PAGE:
I think the first inkling I ever had of my own dissolution was when the hospital called my mother and told her Arthur was dead. He was her stepbrother, and he was an excruciatingly gentle person. His back was recurved in such a way he had to turn himself to talk to you, and you had to bend in to hear him speak. Like a lot of my mother’s family, he had a large, awkward looking head, but it was always carefully canted to you when you were talking to him. He was one of those people you immediately identify as trustworthy. He hung his life on Insurance.
There was a small noise from the back of her throat. A sort of click. She put the phone back on the cradle and went to bed. We had to help dress her for the funeral.
He’d essentially subbed for her father after her old man alienated her by routinely beating her with whatever household implements lay at hand. The old man beat all of the children: there were no particular favorites.
Arthur most resembled his sister Helen. The photographs of her from high school show an unusually pretty, alert woman. Arthur was also handsome, but his shoulders had already started to fall in the professional photographs he had taken to promote himself as an insurance salesman. They both relinquished their beauty early, and clung to the heartless jerk who destroyed them, even helping him through his dotage.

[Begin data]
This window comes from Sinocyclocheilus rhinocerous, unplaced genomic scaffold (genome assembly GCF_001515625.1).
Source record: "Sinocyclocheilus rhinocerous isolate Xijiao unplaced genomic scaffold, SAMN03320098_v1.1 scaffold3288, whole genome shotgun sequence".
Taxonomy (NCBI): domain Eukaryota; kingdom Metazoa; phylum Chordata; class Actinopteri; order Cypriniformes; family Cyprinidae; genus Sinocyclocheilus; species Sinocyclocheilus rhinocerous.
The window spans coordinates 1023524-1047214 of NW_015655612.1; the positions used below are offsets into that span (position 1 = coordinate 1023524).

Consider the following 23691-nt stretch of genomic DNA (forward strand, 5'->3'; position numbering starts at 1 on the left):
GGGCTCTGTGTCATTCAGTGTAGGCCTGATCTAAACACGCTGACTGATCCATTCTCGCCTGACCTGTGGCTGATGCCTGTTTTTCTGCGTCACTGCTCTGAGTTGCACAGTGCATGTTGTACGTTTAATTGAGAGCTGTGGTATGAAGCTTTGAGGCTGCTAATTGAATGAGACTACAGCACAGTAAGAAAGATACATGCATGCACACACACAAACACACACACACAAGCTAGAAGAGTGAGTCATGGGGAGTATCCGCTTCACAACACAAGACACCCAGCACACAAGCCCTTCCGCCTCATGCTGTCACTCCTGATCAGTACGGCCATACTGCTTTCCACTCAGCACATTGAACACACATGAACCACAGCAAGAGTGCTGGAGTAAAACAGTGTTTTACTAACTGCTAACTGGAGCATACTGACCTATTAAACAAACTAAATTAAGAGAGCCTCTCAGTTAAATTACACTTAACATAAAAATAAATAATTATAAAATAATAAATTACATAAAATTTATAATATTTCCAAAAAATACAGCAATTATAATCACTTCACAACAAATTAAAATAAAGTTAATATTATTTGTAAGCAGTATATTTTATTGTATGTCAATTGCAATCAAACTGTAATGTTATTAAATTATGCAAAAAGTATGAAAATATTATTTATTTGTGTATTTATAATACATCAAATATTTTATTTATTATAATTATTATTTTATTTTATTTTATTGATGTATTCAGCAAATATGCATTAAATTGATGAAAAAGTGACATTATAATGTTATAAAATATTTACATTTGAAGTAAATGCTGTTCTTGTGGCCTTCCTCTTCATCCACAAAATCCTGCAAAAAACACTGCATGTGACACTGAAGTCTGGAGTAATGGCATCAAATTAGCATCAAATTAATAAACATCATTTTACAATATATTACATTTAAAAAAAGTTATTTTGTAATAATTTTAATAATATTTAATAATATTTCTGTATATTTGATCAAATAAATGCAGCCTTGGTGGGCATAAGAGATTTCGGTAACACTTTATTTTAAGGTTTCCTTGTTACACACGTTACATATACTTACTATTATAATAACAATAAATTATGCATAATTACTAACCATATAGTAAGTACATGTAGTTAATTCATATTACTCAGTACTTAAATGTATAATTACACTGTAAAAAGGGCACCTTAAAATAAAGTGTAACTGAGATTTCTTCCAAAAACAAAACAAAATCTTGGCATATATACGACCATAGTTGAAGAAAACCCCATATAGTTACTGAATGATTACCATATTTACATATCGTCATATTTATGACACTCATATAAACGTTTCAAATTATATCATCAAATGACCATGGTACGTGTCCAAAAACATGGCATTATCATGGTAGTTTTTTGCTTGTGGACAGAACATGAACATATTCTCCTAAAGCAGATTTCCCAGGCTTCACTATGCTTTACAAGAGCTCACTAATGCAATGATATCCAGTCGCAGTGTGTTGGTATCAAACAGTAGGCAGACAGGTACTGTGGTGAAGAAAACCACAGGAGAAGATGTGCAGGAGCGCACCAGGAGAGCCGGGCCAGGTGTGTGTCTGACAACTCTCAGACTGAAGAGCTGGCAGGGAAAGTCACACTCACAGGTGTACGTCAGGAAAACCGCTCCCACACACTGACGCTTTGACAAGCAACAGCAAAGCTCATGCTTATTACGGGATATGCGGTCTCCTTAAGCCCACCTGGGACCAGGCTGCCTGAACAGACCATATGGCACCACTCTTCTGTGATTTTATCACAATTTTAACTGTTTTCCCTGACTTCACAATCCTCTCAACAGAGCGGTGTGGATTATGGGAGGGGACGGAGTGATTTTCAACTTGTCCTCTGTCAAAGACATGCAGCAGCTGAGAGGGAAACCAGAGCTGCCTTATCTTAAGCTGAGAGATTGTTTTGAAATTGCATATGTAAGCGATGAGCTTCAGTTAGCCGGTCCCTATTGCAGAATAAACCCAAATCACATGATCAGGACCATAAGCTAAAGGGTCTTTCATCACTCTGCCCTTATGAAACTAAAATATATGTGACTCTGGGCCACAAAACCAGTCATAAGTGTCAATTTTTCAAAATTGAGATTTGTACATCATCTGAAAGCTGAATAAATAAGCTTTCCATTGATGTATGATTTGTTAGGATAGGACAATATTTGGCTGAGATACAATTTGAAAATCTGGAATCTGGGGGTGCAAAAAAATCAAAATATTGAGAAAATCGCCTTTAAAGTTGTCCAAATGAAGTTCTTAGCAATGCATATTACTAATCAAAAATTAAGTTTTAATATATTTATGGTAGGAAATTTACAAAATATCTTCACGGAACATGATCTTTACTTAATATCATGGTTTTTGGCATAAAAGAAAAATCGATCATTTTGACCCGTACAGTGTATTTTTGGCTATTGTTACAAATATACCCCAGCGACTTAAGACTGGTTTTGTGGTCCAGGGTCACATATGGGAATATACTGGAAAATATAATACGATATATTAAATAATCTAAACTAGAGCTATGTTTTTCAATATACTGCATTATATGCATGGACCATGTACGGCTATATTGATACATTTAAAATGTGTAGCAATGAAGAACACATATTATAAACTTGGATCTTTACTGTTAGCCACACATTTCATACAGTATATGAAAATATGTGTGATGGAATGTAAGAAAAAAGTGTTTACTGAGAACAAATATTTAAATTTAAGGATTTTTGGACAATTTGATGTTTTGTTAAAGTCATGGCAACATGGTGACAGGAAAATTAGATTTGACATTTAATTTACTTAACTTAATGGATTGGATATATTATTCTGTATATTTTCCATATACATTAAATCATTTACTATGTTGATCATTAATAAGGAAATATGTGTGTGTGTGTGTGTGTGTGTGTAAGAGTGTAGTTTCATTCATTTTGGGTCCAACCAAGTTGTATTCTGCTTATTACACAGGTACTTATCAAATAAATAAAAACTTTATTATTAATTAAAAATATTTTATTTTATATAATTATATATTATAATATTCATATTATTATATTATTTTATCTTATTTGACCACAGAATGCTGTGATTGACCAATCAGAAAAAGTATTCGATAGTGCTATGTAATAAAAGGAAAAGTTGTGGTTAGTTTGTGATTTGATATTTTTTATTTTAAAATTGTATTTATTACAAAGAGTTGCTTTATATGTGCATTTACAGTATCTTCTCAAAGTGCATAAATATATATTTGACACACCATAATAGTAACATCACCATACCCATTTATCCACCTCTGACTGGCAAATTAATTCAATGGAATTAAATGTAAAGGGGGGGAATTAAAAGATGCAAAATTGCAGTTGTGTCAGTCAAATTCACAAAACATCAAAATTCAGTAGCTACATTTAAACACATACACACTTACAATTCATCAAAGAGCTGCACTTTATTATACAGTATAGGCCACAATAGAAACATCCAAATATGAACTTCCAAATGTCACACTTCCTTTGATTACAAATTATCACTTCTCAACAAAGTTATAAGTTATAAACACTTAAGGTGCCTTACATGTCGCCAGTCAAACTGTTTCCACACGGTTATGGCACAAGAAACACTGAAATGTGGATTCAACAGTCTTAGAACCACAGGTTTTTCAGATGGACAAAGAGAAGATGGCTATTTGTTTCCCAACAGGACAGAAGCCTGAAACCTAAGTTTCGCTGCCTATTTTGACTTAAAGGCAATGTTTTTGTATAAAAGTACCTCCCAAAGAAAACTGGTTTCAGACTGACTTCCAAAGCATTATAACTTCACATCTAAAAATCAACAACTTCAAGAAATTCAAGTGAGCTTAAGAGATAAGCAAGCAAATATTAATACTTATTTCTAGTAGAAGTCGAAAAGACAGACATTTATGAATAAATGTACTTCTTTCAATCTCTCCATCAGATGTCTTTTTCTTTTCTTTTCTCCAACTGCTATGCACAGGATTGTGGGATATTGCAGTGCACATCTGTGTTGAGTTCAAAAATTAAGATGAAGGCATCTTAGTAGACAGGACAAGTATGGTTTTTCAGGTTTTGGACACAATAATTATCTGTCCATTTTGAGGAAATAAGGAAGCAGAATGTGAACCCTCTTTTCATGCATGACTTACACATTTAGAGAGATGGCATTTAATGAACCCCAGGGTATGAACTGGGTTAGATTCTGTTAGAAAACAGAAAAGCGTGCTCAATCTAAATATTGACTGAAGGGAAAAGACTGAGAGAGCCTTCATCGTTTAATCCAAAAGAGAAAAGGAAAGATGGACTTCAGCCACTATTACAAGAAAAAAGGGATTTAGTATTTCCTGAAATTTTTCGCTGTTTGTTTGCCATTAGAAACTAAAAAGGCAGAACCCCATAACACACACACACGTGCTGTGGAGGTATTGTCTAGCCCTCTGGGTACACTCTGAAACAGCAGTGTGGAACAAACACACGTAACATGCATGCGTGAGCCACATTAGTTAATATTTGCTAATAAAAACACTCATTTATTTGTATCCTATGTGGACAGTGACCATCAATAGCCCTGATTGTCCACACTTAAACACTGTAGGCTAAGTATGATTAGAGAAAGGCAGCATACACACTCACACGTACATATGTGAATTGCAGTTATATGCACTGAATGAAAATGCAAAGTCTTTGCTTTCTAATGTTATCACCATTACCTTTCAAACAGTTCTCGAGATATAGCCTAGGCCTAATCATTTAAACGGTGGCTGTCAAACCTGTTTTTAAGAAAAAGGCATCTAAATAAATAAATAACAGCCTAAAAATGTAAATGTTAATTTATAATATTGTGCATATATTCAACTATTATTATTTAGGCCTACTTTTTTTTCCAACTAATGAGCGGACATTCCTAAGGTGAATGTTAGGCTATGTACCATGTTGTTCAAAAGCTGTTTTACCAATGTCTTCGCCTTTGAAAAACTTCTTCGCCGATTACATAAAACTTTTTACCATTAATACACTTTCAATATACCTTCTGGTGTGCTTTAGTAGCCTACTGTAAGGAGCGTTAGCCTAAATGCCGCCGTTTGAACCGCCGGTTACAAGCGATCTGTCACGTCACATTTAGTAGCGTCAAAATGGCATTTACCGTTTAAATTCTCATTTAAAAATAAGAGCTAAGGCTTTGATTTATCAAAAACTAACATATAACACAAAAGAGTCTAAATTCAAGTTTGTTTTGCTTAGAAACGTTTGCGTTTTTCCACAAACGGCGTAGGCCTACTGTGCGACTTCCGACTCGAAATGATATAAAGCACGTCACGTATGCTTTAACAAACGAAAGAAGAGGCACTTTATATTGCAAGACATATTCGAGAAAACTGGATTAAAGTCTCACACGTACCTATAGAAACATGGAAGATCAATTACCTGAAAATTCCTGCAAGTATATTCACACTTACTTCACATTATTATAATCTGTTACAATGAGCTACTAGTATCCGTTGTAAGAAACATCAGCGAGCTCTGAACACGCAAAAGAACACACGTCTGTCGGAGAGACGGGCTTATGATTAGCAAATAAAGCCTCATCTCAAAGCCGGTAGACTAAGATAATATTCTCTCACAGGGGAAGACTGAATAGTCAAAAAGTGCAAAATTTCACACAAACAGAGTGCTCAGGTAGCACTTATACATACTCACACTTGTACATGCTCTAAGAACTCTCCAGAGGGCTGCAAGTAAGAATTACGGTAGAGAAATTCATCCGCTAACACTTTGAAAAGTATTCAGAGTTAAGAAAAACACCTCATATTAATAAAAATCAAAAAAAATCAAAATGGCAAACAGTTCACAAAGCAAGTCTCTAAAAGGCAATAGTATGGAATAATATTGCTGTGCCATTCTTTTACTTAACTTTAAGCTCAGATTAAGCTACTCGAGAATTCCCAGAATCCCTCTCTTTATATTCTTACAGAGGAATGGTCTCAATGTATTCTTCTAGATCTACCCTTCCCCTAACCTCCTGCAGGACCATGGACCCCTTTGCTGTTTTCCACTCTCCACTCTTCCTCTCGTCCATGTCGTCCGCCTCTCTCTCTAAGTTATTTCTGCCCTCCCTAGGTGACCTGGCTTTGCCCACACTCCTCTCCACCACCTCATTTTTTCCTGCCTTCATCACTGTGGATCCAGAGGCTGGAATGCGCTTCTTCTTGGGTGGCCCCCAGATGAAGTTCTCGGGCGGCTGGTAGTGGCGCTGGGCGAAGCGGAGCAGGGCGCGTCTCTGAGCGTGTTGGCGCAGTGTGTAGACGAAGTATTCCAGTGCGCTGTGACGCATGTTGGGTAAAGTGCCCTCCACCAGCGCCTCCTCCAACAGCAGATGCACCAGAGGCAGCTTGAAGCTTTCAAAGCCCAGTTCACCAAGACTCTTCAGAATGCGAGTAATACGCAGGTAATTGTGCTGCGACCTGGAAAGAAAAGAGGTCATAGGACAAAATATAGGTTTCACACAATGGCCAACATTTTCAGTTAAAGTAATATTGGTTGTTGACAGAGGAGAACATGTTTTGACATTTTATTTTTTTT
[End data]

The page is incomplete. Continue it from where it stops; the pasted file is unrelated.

I remember a dull, stupidly hot day , when I was four or five, sitting by the driveway of our house when Arthur pulled up in his sedan. He slept in the car for a minute or two after it coasted to a stop. Then he began the slow process of getting himself out. Now I’m old , and I think back on his movements, he must have been in nearly intolerable pain. He opened the rear passenger door and grabbed a couple comic books and handed them to me. “You can color these, if you want. Your momma home?” We both laughed. My momma’s ass was always home. Cleaning everything from the sick linoleum to the refrigerator fans with a fucking toothbrush. And then scanning the TV for Paul Lynde.